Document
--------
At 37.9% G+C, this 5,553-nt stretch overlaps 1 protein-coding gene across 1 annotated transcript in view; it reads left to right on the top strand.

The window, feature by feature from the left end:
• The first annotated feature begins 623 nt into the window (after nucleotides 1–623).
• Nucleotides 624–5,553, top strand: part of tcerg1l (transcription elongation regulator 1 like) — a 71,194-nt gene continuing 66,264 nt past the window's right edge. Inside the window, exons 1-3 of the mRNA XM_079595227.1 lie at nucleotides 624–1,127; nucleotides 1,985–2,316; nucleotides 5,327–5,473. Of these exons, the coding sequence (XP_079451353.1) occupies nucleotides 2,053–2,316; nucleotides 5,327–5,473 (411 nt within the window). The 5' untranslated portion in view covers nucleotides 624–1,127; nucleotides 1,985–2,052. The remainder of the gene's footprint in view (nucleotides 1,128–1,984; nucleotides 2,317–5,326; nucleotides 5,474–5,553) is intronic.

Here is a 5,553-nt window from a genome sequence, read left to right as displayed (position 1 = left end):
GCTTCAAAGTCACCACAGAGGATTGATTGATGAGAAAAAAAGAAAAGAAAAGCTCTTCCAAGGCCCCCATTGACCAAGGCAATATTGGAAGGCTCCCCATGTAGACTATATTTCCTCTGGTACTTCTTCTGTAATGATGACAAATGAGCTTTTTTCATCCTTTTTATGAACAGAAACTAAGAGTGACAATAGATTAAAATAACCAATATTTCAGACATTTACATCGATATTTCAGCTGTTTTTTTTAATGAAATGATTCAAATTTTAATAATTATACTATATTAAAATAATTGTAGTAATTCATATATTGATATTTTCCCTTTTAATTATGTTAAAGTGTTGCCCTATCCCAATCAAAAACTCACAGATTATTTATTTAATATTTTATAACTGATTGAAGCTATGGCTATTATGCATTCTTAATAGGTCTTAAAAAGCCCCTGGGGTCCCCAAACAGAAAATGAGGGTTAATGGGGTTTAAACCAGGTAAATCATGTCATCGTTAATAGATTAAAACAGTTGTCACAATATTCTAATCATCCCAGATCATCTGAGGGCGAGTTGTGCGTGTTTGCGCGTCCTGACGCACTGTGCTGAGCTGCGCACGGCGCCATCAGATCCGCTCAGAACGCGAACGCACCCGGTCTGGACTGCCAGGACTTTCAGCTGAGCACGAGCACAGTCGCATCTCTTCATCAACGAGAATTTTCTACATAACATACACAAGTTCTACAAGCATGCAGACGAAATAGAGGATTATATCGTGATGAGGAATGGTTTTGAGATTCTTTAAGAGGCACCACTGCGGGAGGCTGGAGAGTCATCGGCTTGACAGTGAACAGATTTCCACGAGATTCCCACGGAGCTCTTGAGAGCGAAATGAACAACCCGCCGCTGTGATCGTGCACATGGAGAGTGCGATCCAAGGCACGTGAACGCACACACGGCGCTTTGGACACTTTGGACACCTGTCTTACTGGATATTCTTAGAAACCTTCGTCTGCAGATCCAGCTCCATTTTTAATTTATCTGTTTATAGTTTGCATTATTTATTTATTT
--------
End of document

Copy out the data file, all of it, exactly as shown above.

At 37.9% G+C, this 5,553-nt stretch overlaps 1 protein-coding gene across 1 annotated transcript in view; it reads left to right on the top strand.

The window, feature by feature from the left end:
• The first annotated feature begins 623 nt into the window (after nucleotides 1–623).
• Nucleotides 624–5,553, top strand: part of tcerg1l (transcription elongation regulator 1 like) — a 71,194-nt gene continuing 66,264 nt past the window's right edge. Inside the window, exons 1-3 of the mRNA XM_079595227.1 lie at nucleotides 624–1,127; nucleotides 1,985–2,316; nucleotides 5,327–5,473. Of these exons, the coding sequence (XP_079451353.1) occupies nucleotides 2,053–2,316; nucleotides 5,327–5,473 (411 nt within the window). The 5' untranslated portion in view covers nucleotides 624–1,127; nucleotides 1,985–2,052. The remainder of the gene's footprint in view (nucleotides 1,128–1,984; nucleotides 2,317–5,326; nucleotides 5,474–5,553) is intronic.

Here is a 5,553-nt window from a genome sequence, read left to right as displayed (position 1 = left end):
GCTTCAAAGTCACCACAGAGGATTGATTGATGAGAAAAAAAGAAAAGAAAAGCTCTTCCAAGGCCCCCATTGACCAAGGCAATATTGGAAGGCTCCCCATGTAGACTATATTTCCTCTGGTACTTCTTCTGTAATGATGACAAATGAGCTTTTTTCATCCTTTTTATGAACAGAAACTAAGAGTGACAATAGATTAAAATAACCAATATTTCAGACATTTACATCGATATTTCAGCTGTTTTTTTTAATGAAATGATTCAAATTTTAATAATTATACTATATTAAAATAATTGTAGTAATTCATATATTGATATTTTCCCTTTTAATTATGTTAAAGTGTTGCCCTATCCCAATCAAAAACTCACAGATTATTTATTTAATATTTTATAACTGATTGAAGCTATGGCTATTATGCATTCTTAATAGGTCTTAAAAAGCCCCTGGGGTCCCCAAACAGAAAATGAGGGTTAATGGGGTTTAAACCAGGTAAATCATGTCATCGTTAATAGATTAAAACAGTTGTCACAATATTCTAATCATCCCAGATCATCTGAGGGCGAGTTGTGCGTGTTTGCGCGTCCTGACGCACTGTGCTGAGCTGCGCACGGCGCCATCAGATCCGCTCAGAACGCGAACGCACCCGGTCTGGACTGCCAGGACTTTCAGCTGAGCACGAGCACAGTCGCATCTCTTCATCAACGAGAATTTTCTACATAACATACACAAGTTCTACAAGCATGCAGACGAAATAGAGGATTATATCGTGATGAGGAATGGTTTTGAGATTCTTTAAGAGGCACCACTGCGGGAGGCTGGAGAGTCATCGGCTTGACAGTGAACAGATTTCCACGAGATTCCCACGGAGCTCTTGAGAGCGAAATGAACAACCCGCCGCTGTGATCGTGCACATGGAGAGTGCGATCCAAGGCACGTGAACGCACACACGGCGCTTTGGACACTTTGGACACCTGTCTTACTGGATATTCTTAGAAACCTTCGTCTGCAGATCCAGCTCCATTTTTAATTTATCTGTTTATAGTTTGCATTATTTATTTATTT